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We love our son, but we don't want this kind of influence in our home (we have younger kids in the house). Or should we just accept his choice of lifestyle and proceed as if nothing has happened or changed? But before suggesting some ways to do that, we want you to know that our hearts go out to you and our prayers are with you in the midst of your pain and confusion.How should you respond to this information your son has told you?As the dialogue begins, set your sights on two overarching goals: number one, to that the two of you are on the same page.As the conversation moves forward, make a conscious effort to use first-person words – "I" and "we" – instead of "you-based" language, which can easily be heard as controlling, directive, blaming, shaming, scolding, or self-righteous.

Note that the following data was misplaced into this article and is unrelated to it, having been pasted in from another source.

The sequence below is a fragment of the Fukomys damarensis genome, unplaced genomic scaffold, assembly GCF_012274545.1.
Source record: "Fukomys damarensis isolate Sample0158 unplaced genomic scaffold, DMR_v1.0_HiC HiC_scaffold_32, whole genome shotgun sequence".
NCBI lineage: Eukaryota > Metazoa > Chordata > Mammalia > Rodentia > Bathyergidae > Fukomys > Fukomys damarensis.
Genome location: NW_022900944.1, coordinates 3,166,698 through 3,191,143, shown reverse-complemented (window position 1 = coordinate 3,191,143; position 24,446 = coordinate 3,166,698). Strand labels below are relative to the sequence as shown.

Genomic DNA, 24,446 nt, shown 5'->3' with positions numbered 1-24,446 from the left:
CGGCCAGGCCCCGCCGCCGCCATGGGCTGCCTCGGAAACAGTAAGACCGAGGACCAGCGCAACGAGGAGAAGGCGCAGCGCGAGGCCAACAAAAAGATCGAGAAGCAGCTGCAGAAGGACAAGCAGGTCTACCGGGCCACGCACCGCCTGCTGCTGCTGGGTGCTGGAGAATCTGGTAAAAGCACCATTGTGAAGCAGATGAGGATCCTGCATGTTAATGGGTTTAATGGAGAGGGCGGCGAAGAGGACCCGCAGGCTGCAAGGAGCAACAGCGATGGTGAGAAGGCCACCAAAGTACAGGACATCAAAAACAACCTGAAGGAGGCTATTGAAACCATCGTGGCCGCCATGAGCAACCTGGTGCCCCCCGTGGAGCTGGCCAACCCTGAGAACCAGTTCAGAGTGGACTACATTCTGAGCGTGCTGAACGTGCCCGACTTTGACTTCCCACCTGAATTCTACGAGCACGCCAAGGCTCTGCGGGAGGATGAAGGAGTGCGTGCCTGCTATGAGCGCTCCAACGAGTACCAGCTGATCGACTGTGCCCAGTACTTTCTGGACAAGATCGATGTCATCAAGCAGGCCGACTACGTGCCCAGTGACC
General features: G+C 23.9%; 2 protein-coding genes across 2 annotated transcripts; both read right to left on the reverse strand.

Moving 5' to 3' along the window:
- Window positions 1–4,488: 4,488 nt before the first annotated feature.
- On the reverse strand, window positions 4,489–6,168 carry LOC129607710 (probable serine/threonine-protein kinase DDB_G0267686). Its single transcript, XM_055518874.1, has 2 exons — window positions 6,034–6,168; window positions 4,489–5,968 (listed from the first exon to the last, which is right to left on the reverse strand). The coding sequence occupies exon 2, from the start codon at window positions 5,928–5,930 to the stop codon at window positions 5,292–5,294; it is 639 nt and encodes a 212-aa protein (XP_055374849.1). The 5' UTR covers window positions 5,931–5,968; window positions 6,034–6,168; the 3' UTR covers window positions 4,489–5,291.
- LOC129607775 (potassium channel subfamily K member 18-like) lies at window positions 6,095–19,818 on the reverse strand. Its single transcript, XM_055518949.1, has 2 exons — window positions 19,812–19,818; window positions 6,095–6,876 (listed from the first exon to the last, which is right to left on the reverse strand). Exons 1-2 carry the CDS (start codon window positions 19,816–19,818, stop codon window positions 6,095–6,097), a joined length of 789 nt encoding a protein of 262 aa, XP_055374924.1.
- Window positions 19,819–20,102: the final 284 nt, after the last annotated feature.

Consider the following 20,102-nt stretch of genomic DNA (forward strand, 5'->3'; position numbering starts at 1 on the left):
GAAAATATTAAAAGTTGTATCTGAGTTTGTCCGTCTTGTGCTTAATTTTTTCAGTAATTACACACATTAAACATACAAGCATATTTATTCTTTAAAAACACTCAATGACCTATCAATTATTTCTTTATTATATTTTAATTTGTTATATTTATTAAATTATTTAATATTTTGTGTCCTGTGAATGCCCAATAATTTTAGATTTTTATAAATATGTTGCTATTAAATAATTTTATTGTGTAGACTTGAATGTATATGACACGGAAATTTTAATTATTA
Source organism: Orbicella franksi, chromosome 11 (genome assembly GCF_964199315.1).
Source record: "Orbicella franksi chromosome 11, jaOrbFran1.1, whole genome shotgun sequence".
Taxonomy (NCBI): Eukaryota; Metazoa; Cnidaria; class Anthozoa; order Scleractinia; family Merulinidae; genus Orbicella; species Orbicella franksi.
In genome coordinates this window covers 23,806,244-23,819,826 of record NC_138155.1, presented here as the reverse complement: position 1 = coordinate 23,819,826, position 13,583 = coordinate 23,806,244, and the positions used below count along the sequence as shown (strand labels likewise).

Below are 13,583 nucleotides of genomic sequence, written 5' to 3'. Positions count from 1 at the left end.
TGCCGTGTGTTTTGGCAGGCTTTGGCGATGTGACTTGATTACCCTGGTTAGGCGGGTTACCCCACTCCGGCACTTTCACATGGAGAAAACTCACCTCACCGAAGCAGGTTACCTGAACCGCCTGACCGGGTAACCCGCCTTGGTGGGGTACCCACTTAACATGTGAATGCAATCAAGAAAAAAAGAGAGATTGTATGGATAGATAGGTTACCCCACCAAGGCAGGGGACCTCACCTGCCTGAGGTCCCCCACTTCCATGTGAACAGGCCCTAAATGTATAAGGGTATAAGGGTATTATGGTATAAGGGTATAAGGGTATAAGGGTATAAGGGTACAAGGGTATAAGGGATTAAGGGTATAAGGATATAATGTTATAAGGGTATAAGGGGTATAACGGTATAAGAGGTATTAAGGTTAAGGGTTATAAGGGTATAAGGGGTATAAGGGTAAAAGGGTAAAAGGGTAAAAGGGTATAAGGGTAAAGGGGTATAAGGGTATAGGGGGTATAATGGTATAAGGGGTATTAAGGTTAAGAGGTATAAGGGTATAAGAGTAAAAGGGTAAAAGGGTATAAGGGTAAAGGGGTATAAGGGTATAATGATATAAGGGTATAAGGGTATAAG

Make a conscious choice to approach the matter in a "discovery mode." Urge your son to do the same.

As a parent, you may feel shaken or compelled to question or re-examine your own beliefs on the subject of homosexuality in the light of this experience. A review of your own understandings and convictions is normal, and even wise, as you think about how you are called by the Lord to proceed.

Honest questioning can actually serve to confirm and solidify your convictions as well as correct possible attitudes, language or assumptions that may be missing the mark of Christian love – or that are simply not yet informed on this complex and hotly debated topic.

Say something like, "We're glad you've shared this with us.

We would rather know what you're going through than not know what you're going through, so we're pleased that you've chosen to talk with us about this issue.

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